About this time of year, back in 1945, a hero's parade honoring a Port marine who received the Congressional Medal of Honor for his heroism on Iwo Jima took place. Cpl. Douglas Jacobson and his proud parents, Mr. and Mrs. Hans Jacobson who lived at 34 Marino Ave., at the time, led the parade which stepped off at the, then, Port Washington Senior High School and terminated at the Main Street School. Afterwards, the Jacobsons attended a dinner given at Manhasset Bay Yacht Club in Douglas' honor. Sadly, this brave man, who in a few short hours chalked up a list of war accomplishments surpassed by few --- and eventually became a major in the Marines, died at the age of 74 of congestive heart failure and pneumonia in Port Charlotte, Fla. on August 20.
A photo of Major Douglas Jacobson from the 50th Reunion Journal of the Classes of 1943-1946.
He lived in Port from his infancy until about a year after the war ended.
Jacobson, along with Alexander Troy (Truskowski) who fought in the Philippine Islands from 1942 to 1945 and died about four years ago, are the only two known Medal of Honor recipients from Port Washington
According to a Port News article from October 1945, the major attended Port Washington High School and at the age of 16 attempted to enlist in the U.S. Marines. He was told to go home and wait until he was a little older.
He tried again a year later, leaving early in the morning on the 6 o'clock train, unaccompanied, and this time he was successful in being accepted into the Marine Corps.
Entering the service at the age of 17 in January 1943, he took his boot training at Parris Island, S.C. and then went to Camp Lejeune, N.C. and later to further training.
Cpl. Jacobson of the Fourth Marine Division received the highest military honor conferred by his country. The citation for this one-man army, signed by former President Harry Truman, reads as follows:
"For conspicuous gallantry and intrepidity at the risk of his life above and beyond the call of duty while serving with the Third Battalion, Twenty-third Marines, Fourth Marine Division, in combat against enemy Japanese forces during the seizure of Iwo Jima in the Volcano Island, 26, February 1945. Promptly destroying a stubborn 20-mm, antiaircraft gun and its crew after assuming the duties of a bazooka man who had been killed, Corporal Jacobson waged a relentless battle as his unit fought desperately toward the summit of Hill 382 in an effort to penetrate the heart of Japanese cross-island defenses. Employing his weapon with ready accuracy when his platoon was halted by overwhelming enemy on 26 February, he first destroyed two hostile machine-gun positions, then attacked a large blockhouse, completely neutralizing the fortification before dispatching the five-man crew of a second pillbox and exploding the installation with a terrific demolition's blast. Moving steadily forward, he wiped out an earth-covered rifle emplacement and, confronted by a cluster of similar emplacements which constituted the perimeter of enemy defenses in his assigned sector, fearlessly advanced, opened fire on a Japanese tank pouring a steady stream of bullets on one of our supporting tanks, and smashed the enemy tank's gun turret in a brief but furious action culminating in a single-handed assault against still another blockhouse and the subsequent neutralization of its fire power. By his dauntless skill and valor, Corporal Jacobson destroyed a total of 16 enemy positions and annihilated approximately 75 Japanese, thereby contributing essentially to the success of his division's operations against this fanatically defended outpost of the Japanese Empire. His gallant conduct in the face of tremendous odds enhanced and sustained the highest traditions of the United States Naval Service."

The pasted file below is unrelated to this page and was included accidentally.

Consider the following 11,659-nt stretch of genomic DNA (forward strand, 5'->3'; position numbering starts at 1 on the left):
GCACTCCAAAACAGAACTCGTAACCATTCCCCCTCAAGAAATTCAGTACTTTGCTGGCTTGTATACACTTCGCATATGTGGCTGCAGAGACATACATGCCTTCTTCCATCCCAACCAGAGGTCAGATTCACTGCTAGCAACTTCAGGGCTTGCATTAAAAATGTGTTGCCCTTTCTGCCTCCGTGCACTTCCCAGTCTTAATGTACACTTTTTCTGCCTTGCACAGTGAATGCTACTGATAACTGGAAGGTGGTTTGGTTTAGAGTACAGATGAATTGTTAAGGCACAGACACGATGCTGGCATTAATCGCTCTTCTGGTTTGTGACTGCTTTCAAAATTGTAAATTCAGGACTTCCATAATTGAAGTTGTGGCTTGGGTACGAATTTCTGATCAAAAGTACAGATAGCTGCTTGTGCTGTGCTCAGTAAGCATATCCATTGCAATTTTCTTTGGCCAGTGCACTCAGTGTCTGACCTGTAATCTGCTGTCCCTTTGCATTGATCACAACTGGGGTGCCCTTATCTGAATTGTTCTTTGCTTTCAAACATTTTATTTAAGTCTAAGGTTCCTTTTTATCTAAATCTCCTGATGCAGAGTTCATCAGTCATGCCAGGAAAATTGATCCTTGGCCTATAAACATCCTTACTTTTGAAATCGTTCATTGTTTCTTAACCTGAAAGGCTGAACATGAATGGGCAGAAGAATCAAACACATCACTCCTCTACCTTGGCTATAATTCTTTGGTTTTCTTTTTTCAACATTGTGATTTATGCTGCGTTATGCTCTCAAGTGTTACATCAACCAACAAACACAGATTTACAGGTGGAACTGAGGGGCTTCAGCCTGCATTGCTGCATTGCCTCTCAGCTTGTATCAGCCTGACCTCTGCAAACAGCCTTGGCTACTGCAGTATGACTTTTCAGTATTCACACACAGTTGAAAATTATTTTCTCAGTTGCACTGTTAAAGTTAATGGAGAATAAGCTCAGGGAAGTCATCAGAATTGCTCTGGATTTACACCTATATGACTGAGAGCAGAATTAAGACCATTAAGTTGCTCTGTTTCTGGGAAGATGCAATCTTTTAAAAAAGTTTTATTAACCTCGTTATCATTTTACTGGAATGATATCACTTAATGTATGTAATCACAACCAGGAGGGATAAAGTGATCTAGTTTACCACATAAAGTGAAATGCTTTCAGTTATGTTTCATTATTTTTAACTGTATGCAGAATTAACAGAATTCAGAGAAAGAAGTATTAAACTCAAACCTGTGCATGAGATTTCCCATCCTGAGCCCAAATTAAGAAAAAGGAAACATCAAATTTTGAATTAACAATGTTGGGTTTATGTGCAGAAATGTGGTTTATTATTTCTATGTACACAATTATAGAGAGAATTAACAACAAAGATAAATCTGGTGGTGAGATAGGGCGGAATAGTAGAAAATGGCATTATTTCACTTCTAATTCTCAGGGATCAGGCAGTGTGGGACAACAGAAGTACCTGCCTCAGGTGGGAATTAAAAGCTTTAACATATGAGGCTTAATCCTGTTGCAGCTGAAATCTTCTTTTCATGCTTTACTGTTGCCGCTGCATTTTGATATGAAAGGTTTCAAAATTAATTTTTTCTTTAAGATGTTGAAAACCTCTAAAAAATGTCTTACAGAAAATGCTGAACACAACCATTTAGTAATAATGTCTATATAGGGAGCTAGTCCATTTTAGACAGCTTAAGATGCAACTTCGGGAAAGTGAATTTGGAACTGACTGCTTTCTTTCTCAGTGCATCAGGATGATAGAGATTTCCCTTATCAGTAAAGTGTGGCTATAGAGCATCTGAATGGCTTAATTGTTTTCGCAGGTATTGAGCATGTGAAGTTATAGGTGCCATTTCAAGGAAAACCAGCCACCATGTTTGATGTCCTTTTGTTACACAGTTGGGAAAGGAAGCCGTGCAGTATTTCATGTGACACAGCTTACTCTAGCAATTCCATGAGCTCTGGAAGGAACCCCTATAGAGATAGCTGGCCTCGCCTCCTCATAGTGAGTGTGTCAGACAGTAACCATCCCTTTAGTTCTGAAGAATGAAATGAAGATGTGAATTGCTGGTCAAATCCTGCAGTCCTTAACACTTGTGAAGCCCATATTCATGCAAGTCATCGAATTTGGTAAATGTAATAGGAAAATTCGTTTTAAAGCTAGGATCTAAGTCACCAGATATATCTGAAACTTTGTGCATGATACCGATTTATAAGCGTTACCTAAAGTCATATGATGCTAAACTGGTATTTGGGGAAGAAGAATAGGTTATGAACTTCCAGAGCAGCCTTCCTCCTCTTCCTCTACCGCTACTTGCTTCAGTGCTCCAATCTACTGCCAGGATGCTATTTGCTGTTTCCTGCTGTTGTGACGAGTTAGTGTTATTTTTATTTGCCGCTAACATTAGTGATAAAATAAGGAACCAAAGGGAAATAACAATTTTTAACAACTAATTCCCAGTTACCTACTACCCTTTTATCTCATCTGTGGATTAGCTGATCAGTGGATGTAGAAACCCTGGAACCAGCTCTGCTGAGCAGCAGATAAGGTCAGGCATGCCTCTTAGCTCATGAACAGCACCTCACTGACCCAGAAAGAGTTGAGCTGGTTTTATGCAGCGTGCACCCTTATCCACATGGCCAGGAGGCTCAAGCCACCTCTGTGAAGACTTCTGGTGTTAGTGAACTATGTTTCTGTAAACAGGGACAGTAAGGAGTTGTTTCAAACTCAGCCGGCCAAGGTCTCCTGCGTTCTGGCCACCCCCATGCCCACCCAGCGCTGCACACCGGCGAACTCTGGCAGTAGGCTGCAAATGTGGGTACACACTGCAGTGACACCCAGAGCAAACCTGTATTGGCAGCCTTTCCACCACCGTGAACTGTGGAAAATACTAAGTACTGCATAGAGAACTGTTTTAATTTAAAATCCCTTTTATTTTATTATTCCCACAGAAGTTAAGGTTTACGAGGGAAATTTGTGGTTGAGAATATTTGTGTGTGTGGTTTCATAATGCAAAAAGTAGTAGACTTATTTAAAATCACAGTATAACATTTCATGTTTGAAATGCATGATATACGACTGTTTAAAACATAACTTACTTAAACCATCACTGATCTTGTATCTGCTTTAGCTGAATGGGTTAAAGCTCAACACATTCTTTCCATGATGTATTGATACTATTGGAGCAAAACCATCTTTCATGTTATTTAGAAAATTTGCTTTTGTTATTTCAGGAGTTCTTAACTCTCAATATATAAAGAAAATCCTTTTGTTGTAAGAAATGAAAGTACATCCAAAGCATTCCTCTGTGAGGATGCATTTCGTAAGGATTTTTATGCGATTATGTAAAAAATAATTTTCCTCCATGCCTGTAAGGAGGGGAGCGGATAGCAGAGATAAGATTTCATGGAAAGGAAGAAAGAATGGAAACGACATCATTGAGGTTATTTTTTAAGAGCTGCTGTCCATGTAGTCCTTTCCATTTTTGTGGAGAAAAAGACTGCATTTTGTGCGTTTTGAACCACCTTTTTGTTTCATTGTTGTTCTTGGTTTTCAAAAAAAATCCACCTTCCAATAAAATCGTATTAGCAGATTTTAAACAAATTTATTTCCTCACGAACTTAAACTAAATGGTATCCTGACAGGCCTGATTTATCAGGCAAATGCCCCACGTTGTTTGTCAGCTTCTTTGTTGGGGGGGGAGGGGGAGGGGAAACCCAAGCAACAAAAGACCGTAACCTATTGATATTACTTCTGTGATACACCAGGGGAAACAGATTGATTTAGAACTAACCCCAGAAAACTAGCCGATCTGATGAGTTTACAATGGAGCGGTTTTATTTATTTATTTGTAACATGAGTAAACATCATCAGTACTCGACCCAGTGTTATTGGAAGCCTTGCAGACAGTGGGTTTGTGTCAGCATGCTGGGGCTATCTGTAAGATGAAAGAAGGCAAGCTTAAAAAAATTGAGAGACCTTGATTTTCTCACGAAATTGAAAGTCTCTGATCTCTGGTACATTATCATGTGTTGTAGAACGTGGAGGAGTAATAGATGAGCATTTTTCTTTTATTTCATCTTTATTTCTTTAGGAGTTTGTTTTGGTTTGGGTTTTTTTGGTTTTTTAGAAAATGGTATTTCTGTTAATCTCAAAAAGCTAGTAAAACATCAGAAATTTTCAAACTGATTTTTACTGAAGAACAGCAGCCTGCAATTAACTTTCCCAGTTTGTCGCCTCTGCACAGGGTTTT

He decided to become a Marine for good after two stretches as a civilian, one in 1946 and another from 1949-1952. He served in Korea and Vietnam before retiring from active duty as a major in 1967.
He married his second wife Joan in the early 60s. He and his family lived in New Jersey, where he practiced real estate, before moving to Florida in 1987. His first marriage to Port girl Edith Gurley, ended in divorce.
A 1944 classmate of Major Jacobson, longtime resident Ruth Seaman Needham, had some recollections about him. She told us that before he returned to Port Washington after the war, Jacobson had been casually offered a few different jobs. However, once he returned, no one followed through for him. She said, "This was unfortunate."
She recalled how he left the eleventh grade to enlist in the Marines. (He earned his general equivalency diploma for high school just before retiring.) "In 1994, our class dedicated its 50th reunion journal to him," she noted.
Besides his wife, he is survived by three daughters, Katherine Cheeseman and Joanne Jacobson of Punta Gorda, Fla., and Barbara Bernard of Lawrenceville, N.J.; and two granddaughters.
Military services were held in Punta Gorda, and interment with full military honors is scheduled for Oct. 27 at Arlington National Cemetery.